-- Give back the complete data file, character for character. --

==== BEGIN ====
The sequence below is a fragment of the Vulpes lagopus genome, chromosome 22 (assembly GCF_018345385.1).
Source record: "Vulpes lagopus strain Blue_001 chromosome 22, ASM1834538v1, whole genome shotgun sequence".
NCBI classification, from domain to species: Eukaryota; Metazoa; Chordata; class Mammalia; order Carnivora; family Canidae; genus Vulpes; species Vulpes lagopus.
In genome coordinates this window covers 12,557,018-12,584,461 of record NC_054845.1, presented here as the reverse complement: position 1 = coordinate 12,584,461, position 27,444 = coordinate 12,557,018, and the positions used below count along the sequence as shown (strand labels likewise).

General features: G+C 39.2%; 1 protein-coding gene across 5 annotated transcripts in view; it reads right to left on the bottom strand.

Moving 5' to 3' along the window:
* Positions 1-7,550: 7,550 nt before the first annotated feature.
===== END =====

The sequence below is a fragment of the Vulpes lagopus genome, chromosome 22 (assembly GCF_018345385.1).
Source record: "Vulpes lagopus strain Blue_001 chromosome 22, ASM1834538v1, whole genome shotgun sequence".
NCBI classification, from domain to species: Eukaryota; Metazoa; Chordata; class Mammalia; order Carnivora; family Canidae; genus Vulpes; species Vulpes lagopus.
In genome coordinates this window covers 12,557,018-12,584,461 of record NC_054845.1, presented here as the reverse complement: position 1 = coordinate 12,584,461, position 27,444 = coordinate 12,557,018, and the positions used below count along the sequence as shown (strand labels likewise).

General features: G+C 39.2%; 1 protein-coding gene across 5 annotated transcripts in view; it reads right to left on the bottom strand.

Moving 5' to 3' along the window:
* Positions 1-7,550: 7,550 nt before the first annotated feature.